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US Files Rebuttal in Support of Communication with Mississippi Community Mental Health Centers

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We have been keeping you updated on a recent ongoing legal battle between the United States and the State of Mississippi in the state’s longstanding mental health lawsuit. Last November, the United States’ attorneys proposed to meet with the community mental health centers (CMHCs) to discuss the implementation of the services required by the lawsuit. The State’s attorneys objected to these meetings unless they were present, saying that meeting without them was “ex parte communication” (opposing attorneys in a lawsuit meeting with a party without their attorneys). The State’s attorneys cited a previous ruling in this case to support their points.

The United States filed its rebuttal to the State’s objections on March 16. In the rebuttal, the United States Attorneys argue that they should be allowed to meet with the CMHCs without the State’s attorneys present for two reasons:

  1. The Court’s Prior Order Does Not Address Communications with CMHCs: The attorneys argue, “The Court’s prior order….concluded that the Mississippi Attorney General represented the State’s current employees…… These prohibitions have no bearing on communications with the CMHCs or their staff. CMHC staff are not employees of the State or represented by the State. Indeed, throughout this litigation—including in its response—the State has never claimed that CMHC staff are employees of the State or that they are represented by counsel for the State.”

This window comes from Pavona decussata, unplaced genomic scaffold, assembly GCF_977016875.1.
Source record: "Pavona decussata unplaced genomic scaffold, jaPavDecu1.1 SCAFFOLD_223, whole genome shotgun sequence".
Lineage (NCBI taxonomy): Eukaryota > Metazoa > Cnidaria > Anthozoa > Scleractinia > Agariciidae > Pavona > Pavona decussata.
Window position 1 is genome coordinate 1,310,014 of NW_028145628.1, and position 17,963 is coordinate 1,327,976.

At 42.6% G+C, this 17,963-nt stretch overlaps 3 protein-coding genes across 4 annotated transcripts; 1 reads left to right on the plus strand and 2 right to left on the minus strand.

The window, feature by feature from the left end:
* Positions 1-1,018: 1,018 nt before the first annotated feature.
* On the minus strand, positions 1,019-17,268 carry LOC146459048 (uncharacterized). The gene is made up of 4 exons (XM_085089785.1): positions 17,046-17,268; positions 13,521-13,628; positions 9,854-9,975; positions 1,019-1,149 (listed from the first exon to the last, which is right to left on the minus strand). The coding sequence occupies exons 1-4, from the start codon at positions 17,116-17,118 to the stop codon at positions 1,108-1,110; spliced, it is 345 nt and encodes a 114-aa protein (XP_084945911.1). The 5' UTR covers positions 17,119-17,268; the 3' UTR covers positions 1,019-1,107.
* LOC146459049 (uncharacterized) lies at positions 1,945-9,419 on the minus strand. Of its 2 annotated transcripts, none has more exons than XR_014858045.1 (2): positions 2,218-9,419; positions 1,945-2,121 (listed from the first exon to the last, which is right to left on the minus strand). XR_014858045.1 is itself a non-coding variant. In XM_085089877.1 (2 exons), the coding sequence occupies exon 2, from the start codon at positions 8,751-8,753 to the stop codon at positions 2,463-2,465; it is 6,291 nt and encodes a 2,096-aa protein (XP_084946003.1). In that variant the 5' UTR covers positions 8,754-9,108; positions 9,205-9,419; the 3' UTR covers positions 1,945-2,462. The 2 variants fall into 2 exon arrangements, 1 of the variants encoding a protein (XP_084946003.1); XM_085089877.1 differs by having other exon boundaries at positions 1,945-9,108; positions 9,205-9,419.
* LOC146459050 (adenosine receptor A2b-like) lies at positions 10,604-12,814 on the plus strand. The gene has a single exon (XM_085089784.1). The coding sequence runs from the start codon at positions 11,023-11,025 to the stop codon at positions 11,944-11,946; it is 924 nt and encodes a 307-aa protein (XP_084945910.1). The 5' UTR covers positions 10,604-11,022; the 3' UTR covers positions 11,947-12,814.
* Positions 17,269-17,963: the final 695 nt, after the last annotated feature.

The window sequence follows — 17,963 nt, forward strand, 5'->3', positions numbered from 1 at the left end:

2. The Existence of a Provider Network Does Not Change What Party Is Liable for Implementing the Remedy or the Scope of Rule 4.2 ( the rule about ex parte communication): The attorneys state, “This Court found the State liable for violations of the Americans with Disabilities Act based on its own failure to administer a mental health system that serves people with serious mental illness in the most integrated setting appropriate. Throughout its response, the State claims that its liability was based on the ‘acts and omissions’ of the CMHCs … this misstates the Court’s Opinion and Order … the State was not held liable for the acts or omissions of the CMHCs, it was held liable for its own actions and omissions in its development and oversight of Mississippi’s mental health system.”

The attorneys say, “Courts have declined to read the comments of Rule 4.2 as stretching its protective power beyond the scope of an organization’s employees … because it is clear from the text of the Rule that its scope is limited to a represented person or organization, there have apparently been few if any parties who have asserted that the imputation and admissions prongs of the comment to Rule 4.2 apply to non-employees. Decisions interpreting the imputation and admissions prongs instead focus on determining which employees of a represented organization are covered.”

Judge Reeves will now rule on whether the United States attorneys can meet with the CMHCs without the State’s attorneys. The State attorneys concluded their arguments with this statement: “Accordingly, even if the Court permits Plaintiff to have ex parte communications with the CMHCs, and the CMHCs notify the State of any meetings or calls with Plaintiff, then the State intends to participate, unless the Court affirmatively prohibits the State from doing so.” So it is possible Judge Reeves will rule on this plan as well.

Contact information for the parties in the United States v. Mississippi case:

State of Mississippi:

Douglas T. Miracle-State Government
Fax: 601.359.2003

James W Shelson
Fax: 601.360.9777

United States:

Vivian Bonilla López
Trial Attorney Special Litigation Section
Civil Rights Division U.S. Department of Justice
Telephone: (202) 598-5542

Patrick Holkins
Trial Attorney Special Litigation Section
Civil Rights Division U.S. Department of Justice

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